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Disease Profile

Progressive bulbar palsy

Prevalence estimates on Rare Medical Network websites are calculated based on data available from numerous sources, including US and European government statistics, the NIH, Orphanet, and published epidemiologic studies. Rare disease population data is recognized to be highly variable, and based on a wide variety of source data and methodologies, so the prevalence data on this site should be assumed to be estimated and cannot be considered to be absolutely correct.


US Estimated

Europe Estimated

Age of onset





Autosomal dominant A pathogenic variant in only one gene copy in each cell is sufficient to cause an autosomal dominant disease.


Autosomal recessive Pathogenic variants in both copies of each gene of the chromosome are needed to cause an autosomal recessive disease and observe the mutant phenotype.


dominant X-linked dominant inheritance, sometimes referred to as X-linked dominance, is a mode of genetic inheritance by which a dominant gene is carried on the X chromosome.


recessive Pathogenic variants in both copies of a gene on the X chromosome cause an X-linked recessive disorder.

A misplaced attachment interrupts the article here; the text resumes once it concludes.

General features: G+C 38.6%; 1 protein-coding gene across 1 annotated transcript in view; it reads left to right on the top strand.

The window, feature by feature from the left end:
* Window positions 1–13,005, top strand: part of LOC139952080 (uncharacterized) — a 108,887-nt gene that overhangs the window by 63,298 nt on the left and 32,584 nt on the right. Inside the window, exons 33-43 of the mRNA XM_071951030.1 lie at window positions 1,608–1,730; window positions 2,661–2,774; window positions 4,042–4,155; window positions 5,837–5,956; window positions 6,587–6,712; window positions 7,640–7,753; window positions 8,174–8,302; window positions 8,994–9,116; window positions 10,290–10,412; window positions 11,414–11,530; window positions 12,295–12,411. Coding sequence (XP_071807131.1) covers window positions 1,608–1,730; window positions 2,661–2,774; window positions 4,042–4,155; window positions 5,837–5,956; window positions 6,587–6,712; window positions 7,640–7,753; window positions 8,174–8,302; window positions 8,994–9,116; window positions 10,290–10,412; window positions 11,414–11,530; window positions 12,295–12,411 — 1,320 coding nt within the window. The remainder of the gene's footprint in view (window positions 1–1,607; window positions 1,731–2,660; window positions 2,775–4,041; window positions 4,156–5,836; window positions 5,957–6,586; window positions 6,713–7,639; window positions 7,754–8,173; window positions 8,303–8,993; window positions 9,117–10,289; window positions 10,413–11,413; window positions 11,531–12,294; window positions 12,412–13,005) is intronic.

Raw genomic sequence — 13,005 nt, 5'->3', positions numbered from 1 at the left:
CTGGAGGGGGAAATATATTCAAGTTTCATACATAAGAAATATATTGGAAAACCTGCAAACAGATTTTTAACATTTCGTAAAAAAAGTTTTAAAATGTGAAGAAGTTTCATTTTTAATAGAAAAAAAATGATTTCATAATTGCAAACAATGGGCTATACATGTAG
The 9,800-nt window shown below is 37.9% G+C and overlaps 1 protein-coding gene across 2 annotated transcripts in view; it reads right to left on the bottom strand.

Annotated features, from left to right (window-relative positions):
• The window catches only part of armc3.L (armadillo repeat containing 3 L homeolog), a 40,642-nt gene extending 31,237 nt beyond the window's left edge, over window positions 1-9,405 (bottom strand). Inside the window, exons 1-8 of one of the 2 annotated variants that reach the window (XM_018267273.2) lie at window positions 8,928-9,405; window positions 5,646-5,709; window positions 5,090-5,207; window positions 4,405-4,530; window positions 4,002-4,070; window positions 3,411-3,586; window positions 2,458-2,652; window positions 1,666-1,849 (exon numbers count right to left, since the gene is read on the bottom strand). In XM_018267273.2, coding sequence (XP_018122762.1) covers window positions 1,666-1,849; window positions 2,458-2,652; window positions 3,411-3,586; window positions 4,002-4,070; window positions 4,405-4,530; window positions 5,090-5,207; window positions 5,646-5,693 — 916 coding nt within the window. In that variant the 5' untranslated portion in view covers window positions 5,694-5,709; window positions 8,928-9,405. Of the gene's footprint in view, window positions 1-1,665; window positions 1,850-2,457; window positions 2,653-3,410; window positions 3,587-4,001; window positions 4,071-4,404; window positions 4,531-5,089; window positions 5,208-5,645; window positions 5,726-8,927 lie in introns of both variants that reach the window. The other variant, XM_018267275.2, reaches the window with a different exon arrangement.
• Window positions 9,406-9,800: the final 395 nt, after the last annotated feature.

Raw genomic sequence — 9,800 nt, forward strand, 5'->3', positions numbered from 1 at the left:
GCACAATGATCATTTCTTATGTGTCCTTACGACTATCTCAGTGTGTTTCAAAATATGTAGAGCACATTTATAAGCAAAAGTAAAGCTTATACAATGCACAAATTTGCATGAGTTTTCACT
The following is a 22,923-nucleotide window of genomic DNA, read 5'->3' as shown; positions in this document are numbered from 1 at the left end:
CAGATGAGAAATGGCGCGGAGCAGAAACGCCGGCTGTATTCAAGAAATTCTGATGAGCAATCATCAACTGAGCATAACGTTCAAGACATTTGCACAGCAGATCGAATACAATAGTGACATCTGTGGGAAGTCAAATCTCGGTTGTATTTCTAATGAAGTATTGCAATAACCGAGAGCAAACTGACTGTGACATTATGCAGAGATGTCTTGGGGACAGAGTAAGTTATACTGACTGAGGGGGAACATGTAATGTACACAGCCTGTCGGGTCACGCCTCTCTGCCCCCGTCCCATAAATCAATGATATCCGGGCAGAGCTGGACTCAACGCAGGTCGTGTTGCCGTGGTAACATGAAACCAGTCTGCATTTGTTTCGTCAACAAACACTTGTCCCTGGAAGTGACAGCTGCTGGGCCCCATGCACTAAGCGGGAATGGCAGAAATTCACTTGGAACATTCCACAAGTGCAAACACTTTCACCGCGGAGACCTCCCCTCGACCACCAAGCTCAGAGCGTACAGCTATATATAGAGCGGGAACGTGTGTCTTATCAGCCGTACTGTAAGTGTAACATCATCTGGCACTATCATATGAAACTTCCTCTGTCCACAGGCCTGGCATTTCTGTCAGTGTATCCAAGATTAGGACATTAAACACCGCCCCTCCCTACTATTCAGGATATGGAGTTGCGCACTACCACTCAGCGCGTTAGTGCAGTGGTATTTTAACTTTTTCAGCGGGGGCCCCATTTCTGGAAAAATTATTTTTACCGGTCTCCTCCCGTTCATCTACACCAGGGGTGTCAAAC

Mitochondrial or multigenic Mitochondrial genetic disorders can be caused by changes (mutations) in either the mitochondrial DNA or nuclear DNA that lead to dysfunction of the mitochondria and inadequate production of energy.


Multigenic or multifactor Inheritance involving many factors, of which at least one is genetic but none is of overwhelming importance, as in the causation of a disease by multiple genetic and environmental factors.


Not applicable


Other names (AKA)

Progressive bulbar atrophy


Nervous System Diseases


Progressive bulbar palsy involves the brain stem. The brain stem is the part of the brain needed for swallowing, speaking, chewing, and other functions. Signs and symptoms of progressive bulbar palsy include difficulty swallowing, weak jaw and facial muscles, progressive loss of speech, and weakening of the tongue. Additional symptoms include less prominent weakness in the arms and legs, and outbursts of laughing or crying (called emotional lability).[1]

Progressive bulbar palsy is considered a variant form of amyotrophic lateral sclerosis (ALS).[1][2] Many people with progressive bulbar palsy later develop ALS. While there is no cure for progressive bulbar palsy or for ALS, doctors can treat symptoms.


Progressive bulbar palsy is a difficult to diagnose condition. No one test or procedure offers a definitive diagnosis. Diagnosis is largely based upon the person's symptoms, tests that show how well their nerves are working (e.g., an EMG or electromyography), and ruling out other causes for the symptoms. Particularly, stroke and a condition called myasthenia gravis, may have certain symptoms that are similar to those of progressive bulbar palsy and must be ruled out prior to diagnosing this disorder.[1][3] Testing for acetylcholine receptor-binding antibodies may be helpful in ruling out myasthenia gravis.[2]

Because of the lack of definitive tests, you may find it helpful to consult with a doctor who is experienced in diagnosing ALS. The ALS Association lists experts and specialty centers through their Web site at: https://www.alsa.org/community/centers-clinics/